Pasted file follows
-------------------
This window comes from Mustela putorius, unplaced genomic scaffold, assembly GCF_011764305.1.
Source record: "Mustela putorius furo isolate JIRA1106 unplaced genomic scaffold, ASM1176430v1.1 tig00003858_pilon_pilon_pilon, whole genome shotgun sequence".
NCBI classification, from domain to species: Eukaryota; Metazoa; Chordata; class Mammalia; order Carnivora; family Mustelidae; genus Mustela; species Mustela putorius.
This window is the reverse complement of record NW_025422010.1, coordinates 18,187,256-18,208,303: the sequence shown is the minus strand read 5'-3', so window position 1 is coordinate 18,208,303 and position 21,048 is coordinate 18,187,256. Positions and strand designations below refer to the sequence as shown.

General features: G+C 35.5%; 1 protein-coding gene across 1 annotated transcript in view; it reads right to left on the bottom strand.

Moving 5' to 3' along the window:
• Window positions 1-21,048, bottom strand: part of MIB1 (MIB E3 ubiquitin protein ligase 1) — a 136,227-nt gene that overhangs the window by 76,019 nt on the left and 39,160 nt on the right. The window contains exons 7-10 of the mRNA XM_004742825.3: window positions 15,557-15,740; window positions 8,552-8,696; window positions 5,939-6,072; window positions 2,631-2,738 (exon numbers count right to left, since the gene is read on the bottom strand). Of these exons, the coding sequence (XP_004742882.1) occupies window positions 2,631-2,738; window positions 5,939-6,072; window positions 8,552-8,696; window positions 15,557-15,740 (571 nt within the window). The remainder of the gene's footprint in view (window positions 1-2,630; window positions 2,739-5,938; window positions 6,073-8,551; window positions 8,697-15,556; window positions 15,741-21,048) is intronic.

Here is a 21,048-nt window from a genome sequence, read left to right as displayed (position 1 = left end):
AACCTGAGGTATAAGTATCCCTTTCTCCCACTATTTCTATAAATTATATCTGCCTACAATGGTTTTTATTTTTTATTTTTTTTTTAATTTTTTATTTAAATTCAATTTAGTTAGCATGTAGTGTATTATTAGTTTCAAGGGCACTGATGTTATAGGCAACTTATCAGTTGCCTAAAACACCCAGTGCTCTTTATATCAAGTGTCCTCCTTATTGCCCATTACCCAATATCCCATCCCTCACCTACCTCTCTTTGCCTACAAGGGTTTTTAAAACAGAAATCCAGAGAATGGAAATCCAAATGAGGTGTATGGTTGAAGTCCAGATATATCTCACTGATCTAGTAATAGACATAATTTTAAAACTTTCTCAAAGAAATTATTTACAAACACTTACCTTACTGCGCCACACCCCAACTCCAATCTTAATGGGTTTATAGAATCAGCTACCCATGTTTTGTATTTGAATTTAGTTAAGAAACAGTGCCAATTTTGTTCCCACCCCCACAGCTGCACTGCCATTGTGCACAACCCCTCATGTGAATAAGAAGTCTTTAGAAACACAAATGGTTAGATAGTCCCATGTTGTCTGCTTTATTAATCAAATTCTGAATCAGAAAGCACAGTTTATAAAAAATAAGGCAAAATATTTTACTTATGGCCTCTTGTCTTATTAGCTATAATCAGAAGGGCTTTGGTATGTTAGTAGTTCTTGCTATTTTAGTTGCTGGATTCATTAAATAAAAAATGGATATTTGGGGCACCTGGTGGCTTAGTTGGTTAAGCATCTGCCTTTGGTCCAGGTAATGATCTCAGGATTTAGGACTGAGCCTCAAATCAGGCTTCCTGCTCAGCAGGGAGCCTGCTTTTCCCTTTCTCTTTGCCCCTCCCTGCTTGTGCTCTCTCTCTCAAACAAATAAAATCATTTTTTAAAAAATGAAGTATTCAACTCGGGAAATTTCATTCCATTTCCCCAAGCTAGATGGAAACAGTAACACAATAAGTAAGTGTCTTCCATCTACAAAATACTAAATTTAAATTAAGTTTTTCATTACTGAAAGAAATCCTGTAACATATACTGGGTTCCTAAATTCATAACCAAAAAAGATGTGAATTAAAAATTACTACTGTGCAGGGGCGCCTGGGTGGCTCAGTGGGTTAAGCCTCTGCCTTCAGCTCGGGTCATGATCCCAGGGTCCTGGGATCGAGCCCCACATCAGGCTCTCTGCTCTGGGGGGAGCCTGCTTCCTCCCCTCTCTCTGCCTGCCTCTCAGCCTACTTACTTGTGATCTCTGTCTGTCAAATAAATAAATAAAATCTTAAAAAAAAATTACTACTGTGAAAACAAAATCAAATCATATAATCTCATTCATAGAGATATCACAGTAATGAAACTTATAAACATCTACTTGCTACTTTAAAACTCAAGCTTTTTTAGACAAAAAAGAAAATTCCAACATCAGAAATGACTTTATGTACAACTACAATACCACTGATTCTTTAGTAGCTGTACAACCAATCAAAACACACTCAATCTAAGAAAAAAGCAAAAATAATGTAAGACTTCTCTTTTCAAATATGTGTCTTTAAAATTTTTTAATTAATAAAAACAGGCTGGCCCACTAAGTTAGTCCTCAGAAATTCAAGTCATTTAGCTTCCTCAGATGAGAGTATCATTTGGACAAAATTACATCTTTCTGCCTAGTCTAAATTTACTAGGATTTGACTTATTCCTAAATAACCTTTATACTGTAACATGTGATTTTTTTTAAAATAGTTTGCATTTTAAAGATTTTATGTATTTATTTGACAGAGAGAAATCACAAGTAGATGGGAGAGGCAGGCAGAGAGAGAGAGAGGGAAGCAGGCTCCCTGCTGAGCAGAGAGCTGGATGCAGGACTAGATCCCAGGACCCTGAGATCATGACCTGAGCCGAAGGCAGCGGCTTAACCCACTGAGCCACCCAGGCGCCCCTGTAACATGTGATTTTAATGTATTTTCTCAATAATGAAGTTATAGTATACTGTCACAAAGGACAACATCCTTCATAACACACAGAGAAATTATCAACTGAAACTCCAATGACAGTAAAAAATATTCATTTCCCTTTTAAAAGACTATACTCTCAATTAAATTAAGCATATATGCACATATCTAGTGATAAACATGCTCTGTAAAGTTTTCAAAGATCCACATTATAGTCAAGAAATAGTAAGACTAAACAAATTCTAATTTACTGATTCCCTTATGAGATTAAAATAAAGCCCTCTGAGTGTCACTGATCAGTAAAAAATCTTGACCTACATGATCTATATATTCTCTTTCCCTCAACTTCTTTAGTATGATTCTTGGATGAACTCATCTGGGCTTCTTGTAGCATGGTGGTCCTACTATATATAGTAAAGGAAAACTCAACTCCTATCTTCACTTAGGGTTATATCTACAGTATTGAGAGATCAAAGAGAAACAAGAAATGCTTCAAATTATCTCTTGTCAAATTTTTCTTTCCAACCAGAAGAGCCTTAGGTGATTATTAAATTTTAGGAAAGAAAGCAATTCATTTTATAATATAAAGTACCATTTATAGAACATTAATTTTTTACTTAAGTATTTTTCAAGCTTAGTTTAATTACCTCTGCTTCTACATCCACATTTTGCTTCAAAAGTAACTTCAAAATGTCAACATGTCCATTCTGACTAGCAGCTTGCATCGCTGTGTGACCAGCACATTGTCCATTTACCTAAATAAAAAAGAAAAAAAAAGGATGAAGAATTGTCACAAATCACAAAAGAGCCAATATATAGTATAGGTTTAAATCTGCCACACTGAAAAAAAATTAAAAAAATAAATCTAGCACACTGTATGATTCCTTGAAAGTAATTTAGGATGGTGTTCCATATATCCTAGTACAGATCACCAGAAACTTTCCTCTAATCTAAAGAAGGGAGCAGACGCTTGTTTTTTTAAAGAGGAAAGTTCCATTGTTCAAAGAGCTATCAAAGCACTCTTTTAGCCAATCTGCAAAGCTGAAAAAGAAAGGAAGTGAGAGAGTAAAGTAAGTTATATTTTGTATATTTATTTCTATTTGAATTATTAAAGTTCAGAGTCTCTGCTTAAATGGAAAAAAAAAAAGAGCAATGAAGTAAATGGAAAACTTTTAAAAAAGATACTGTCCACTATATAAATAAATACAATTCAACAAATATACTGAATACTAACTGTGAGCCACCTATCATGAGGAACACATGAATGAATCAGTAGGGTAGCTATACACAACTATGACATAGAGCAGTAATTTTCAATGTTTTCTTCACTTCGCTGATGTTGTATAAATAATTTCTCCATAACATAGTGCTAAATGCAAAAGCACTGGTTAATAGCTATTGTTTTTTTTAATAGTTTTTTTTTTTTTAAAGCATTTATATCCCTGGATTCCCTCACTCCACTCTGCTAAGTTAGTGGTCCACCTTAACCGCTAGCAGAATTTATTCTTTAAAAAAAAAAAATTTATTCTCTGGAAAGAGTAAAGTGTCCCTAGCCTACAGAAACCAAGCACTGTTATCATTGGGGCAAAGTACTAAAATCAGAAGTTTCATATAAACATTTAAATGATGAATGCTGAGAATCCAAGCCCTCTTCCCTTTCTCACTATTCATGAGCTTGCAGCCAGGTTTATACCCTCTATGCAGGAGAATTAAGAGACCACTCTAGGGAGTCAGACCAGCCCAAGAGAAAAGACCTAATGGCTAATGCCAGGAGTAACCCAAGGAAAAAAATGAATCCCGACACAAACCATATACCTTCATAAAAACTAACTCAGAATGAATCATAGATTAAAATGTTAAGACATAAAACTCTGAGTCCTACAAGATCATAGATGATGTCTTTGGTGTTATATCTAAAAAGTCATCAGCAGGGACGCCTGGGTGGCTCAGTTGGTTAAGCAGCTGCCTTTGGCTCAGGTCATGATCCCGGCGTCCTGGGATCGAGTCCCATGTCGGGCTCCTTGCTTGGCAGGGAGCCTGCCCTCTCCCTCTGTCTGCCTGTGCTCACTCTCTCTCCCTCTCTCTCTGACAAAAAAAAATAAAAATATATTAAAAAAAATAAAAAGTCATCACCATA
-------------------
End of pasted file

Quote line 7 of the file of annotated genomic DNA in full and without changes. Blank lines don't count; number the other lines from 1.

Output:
• Window positions 1-21,048, bottom strand: part of MIB1 (MIB E3 ubiquitin protein ligase 1) — a 136,227-nt gene that overhangs the window by 76,019 nt on the left and 39,160 nt on the right. The window contains exons 7-10 of the mRNA XM_004742825.3: window positions 15,557-15,740; window positions 8,552-8,696; window positions 5,939-6,072; window positions 2,631-2,738 (exon numbers count right to left, since the gene is read on the bottom strand). Of these exons, the coding sequence (XP_004742882.1) occupies window positions 2,631-2,738; window positions 5,939-6,072; window positions 8,552-8,696; window positions 15,557-15,740 (571 nt within the window). The remainder of the gene's footprint in view (window positions 1-2,630; window positions 2,739-5,938; window positions 6,073-8,551; window positions 8,697-15,556; window positions 15,741-21,048) is intronic.